Canadian Heritage Minister says Canadian viewers will have better access to Canadian programming on all media platforms following the creation of the Canada Media Fund.
In an excerpt from his book, the former vice-president of the National Citizens Coalition says Stephen Harper was appointed to the organization's top job in 1997 because he fit the criteria of viewing the CBC as a "socialist-run boondoggle".
Representatives from the Canadian arts sector went to Parliament Hill pleading for the restoration of arts programs cut last year, but it appears their requests will be ignored.
Columnist says Stephen Harper's political strategy of aiming his message directly at local voters may be threatened with the possible closures of many community television stations.
Speaking Notes for Hubert T. Lacroix, President and Chief Executive Officer, CBC/Radio-Canada, to the Empire Club of Canada.
A spokesman for the Prime Minister says "The CBC cannot be insulated from all market realities." after executives at the public broadcaster floated the idea of a bridge loan to cover a sharp drop in ad revenue.
The Conservative government has signaled it would not bail out the CBC after the public broadcaster asked for help to compensate for a drop in advertising revenue.
CBC spokesman Jeff Keay says the public broadcaster wants Ottawa to provide immediate relief for a budgetary shortfall expected in 2009-2010 but he dismissed suggestions that bridge financing would amount to a handout.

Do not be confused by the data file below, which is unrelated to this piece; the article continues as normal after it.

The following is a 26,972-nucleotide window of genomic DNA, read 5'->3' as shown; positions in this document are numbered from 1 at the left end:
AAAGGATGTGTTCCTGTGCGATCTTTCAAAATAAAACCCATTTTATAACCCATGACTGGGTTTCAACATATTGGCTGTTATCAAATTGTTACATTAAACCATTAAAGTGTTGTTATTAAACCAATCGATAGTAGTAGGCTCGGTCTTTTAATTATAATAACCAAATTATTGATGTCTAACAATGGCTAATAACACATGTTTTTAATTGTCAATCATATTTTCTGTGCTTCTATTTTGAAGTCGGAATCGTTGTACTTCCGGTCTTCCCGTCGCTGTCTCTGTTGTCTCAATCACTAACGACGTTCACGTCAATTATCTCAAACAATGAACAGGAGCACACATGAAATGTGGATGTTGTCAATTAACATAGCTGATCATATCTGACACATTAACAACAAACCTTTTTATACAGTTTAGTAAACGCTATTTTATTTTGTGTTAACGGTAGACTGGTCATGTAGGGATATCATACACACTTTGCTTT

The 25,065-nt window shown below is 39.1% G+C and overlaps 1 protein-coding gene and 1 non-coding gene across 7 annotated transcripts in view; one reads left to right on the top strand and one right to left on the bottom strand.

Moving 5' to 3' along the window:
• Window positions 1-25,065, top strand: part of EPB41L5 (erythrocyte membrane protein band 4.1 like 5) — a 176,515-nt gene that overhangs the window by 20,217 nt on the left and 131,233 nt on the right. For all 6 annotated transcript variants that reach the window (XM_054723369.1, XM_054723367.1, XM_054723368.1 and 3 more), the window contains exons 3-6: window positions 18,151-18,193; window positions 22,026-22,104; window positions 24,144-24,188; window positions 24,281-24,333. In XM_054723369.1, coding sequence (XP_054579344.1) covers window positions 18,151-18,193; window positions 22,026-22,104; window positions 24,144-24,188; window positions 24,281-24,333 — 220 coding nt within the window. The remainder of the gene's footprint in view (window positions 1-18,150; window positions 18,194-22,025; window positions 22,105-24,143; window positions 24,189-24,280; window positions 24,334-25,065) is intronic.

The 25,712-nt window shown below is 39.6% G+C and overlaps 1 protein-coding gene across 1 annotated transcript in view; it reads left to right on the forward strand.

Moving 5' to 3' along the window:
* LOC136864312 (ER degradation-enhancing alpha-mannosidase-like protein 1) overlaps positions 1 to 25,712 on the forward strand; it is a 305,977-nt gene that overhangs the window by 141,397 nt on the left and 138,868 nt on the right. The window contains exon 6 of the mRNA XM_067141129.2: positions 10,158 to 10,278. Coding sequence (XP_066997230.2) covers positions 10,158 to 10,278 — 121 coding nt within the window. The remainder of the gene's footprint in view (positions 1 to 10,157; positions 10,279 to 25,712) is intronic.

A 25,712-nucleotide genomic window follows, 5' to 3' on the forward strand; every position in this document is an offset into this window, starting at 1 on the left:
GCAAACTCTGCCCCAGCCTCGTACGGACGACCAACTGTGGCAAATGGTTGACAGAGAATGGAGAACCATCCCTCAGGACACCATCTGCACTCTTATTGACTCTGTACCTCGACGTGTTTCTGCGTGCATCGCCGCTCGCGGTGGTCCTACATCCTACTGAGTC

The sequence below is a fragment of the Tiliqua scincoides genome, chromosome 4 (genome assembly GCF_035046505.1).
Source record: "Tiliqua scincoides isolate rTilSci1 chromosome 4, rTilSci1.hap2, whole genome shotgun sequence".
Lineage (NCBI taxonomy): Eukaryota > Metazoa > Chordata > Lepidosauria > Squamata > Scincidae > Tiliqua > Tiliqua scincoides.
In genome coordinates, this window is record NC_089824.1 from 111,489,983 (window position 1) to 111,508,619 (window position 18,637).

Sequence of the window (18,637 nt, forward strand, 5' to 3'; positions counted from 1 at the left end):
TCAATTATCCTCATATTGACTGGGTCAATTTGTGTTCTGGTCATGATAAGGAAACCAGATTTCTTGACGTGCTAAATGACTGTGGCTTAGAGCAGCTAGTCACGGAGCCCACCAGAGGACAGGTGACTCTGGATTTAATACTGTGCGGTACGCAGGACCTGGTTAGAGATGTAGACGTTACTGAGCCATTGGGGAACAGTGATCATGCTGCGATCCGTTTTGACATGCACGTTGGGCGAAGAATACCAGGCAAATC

Columnist says Canada's slow migration to digital TV will hinder innovation in harnessing the freed-up spectrum when broadcasters abandon analog transmissions.
Heritage Minister James Moore has announced the government is going ahead with plans to create a new $75.5-million Canada Periodical Fund.
The FCC says more than 400 television stations in the U.S. have stopped broadcasting analog signals, months before the rescheduled transition to digital TV.
Columnist says that a Harper government review that may lead to the sale or privatization of several well-known Crown corporations could become a political minefield when expanded to include the CBC.
Arts groups complain a proposed competition could reward international artists, while their Canadian counterparts are struggling to make ends meet or facing bankruptcy due to lack of federal support.
FRIENDS says Heritage Minister James Moore may have blurted out more than he intended when saying he would consider putting ads on CBC Radio.
FRIENDS spokesperson, Ian Morrison, takes part in a call-in radio show on the Conservative government's openness to allow the commercialization of CBC Radio.
Heritage Minister James Moore says that commercial advertising on CBC Radio should be be considered if the public broadcaster needs extra cash to to dig itself out of a financial hole.
Responding to a question from Charlie Angus, the NDP Heritage Critic, Minister Moore says he would consider putting ads on CBC
When contracts with CTV and ACCESS TV expire next year, the Alberta legislature will have to choose between creating its own broadcasts or scrapping coverage of question period.